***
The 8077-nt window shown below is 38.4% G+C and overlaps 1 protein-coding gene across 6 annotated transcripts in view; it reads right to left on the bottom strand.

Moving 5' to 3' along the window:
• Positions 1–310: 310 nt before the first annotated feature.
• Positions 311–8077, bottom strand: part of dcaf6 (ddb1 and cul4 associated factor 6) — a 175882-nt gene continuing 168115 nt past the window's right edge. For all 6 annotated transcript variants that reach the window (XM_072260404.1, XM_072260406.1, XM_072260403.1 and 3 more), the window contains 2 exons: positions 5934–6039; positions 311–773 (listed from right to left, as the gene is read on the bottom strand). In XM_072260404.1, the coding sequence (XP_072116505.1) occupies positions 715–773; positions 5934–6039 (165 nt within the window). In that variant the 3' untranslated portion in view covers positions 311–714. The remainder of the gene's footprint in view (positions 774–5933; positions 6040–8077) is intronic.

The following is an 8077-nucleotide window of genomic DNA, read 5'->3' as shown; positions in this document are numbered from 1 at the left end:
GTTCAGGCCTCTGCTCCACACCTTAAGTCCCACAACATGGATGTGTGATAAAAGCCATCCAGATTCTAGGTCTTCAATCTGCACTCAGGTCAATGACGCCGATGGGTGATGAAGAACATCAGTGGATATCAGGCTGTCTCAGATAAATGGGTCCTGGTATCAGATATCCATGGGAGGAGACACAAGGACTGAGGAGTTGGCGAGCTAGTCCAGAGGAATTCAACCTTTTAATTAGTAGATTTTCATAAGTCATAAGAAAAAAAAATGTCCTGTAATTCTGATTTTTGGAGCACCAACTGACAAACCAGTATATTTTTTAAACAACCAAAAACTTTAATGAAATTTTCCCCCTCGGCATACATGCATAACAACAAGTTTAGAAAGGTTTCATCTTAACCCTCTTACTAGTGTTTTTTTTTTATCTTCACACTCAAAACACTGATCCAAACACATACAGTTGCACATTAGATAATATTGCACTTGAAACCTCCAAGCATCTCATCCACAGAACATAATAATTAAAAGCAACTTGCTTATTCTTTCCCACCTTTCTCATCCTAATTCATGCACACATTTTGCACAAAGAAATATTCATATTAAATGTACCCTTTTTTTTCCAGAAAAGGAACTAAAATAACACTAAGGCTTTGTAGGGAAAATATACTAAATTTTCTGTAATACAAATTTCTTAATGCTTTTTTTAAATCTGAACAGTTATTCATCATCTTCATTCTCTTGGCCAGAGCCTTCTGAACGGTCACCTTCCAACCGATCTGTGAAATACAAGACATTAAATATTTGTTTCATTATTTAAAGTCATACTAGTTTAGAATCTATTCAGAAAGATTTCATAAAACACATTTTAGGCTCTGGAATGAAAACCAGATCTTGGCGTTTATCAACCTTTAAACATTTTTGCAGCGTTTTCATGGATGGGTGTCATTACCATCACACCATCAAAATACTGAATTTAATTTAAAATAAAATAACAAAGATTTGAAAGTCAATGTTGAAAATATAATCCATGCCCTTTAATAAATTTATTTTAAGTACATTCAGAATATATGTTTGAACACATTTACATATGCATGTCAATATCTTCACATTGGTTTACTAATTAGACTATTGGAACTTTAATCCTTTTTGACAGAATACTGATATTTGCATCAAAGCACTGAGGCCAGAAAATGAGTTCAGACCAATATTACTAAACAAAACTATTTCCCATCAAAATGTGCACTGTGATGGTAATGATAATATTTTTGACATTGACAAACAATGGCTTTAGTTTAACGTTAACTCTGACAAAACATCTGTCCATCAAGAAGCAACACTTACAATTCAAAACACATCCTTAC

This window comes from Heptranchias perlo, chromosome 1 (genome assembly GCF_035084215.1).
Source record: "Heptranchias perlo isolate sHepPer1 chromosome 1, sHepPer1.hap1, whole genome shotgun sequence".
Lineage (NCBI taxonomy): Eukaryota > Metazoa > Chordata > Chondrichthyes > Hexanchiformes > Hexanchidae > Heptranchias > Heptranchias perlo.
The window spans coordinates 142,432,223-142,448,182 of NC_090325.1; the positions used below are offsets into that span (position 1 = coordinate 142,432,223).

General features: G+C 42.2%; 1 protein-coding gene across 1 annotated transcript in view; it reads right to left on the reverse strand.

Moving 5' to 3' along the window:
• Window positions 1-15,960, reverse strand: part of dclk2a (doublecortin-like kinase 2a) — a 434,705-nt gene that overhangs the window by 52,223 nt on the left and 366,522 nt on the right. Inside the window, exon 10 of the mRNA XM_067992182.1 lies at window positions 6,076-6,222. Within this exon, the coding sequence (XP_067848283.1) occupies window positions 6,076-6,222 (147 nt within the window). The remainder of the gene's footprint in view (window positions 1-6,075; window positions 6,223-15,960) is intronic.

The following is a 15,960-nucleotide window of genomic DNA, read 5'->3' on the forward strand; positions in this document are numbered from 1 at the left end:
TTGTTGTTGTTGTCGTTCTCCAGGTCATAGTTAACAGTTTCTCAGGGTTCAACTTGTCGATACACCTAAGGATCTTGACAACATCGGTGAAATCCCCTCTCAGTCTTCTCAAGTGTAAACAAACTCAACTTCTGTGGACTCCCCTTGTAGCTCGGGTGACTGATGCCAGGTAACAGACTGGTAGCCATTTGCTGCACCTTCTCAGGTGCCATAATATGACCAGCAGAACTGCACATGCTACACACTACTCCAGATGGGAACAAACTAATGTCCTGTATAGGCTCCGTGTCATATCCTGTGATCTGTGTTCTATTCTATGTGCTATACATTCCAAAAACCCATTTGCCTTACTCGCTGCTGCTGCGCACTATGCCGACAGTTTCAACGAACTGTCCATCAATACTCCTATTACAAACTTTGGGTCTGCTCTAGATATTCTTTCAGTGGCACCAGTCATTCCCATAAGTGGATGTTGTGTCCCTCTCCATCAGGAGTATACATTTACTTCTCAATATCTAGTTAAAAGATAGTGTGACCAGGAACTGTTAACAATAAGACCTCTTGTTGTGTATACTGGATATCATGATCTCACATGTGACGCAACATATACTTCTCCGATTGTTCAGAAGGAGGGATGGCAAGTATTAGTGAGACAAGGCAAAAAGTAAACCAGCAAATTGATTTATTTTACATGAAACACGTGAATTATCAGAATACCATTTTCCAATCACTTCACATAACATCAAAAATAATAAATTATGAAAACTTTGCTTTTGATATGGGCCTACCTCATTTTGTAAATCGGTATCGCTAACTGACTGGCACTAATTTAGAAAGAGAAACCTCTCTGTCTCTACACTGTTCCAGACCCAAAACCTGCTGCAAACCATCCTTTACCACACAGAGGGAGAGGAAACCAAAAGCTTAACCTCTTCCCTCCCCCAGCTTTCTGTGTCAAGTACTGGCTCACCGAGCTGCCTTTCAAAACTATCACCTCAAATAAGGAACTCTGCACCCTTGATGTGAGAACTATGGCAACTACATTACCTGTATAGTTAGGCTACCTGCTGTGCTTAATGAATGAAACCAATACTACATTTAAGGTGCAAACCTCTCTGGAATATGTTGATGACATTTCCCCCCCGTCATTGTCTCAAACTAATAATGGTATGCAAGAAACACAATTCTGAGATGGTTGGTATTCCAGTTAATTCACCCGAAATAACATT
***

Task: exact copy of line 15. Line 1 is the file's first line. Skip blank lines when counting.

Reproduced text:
TTGTTGTTGTTGTCGTTCTCCAGGTCATAGTTAACAGTTTCTCAGGGTTCAACTTGTCGATACACCTAAGGATCTTGACAACATCGGTGAAATCCCCTCTCAGTCTTCTCAAGTGTAAACAAACTCAACTTCTGTGGACTCCCCTTGTAGCTCGGGTGACTGATGCCAGGTAACAGACTGGTAGCCATTTGCTGCACCTTCTCAGGTGCCATAATATGACCAGCAGAACTGCACATGCTACACACTACTCCAGATGGGAACAAACTAATGTCCTGTATAGGCTCCGTGTCATATCCTGTGATCTGTGTTCTATTCTATGTGCTATACATTCCAAAAACCCATTTGCCTTACTCGCTGCTGCTGCGCACTATGCCGACAGTTTCAACGAACTGTCCATCAATACTCCTATTACAAACTTTGGGTCTGCTCTAGATATTCTTTCAGTGGCACCAGTCATTCCCATAAGTGGATGTTGTGTCCCTCTCCATCAGGAGTATACATTTACTTCTCAATATCTAGTTAAAAGATAGTGTGACCAGGAACTGTTAACAATAAGACCTCTTGTTGTGTATACTGGATATCATGATCTCACATGTGACGCAACATATACTTCTCCGATTGTTCAGAAGGAGGGATGGCAAGTATTAGTGAGACAAGGCAAAAAGTAAACCAGCAAATTGATTTATTTTACATGAAACACGTGAATTATCAGAATACCATTTTCCAATCACTTCACATAACATCAAAAATAATAAATTATGAAAACTTTGCTTTTGATATGGGCCTACCTCATTTTGTAAATCGGTATCGCTAACTGACTGGCACTAATTTAGAAAGAGAAACCTCTCTGTCTCTACACTGTTCCAGACCCAAAACCTGCTGCAAACCATCCTTTACCACACAGAGGGAGAGGAAACCAAAAGCTTAACCTCTTCCCTCCCCCAGCTTTCTGTGTCAAGTACTGGCTCACCGAGCTGCCTTTCAAAACTATCACCTCAAATAAGGAACTCTGCACCCTTGATGTGAGAACTATGGCAACTACATTACCTGTATAGTTAGGCTACCTGCTGTGCTTAATGAATGAAACCAATACTACATTTAAGGTGCAAACCTCTCTGGAATATGTTGATGACATTTCCCCCCCGTCATTGTCTCAAACTAATAATGGTATGCAAGAAACACAATTCTGAGATGGTTGGTATTCCAGTTAATTCACCCGAAATAACATT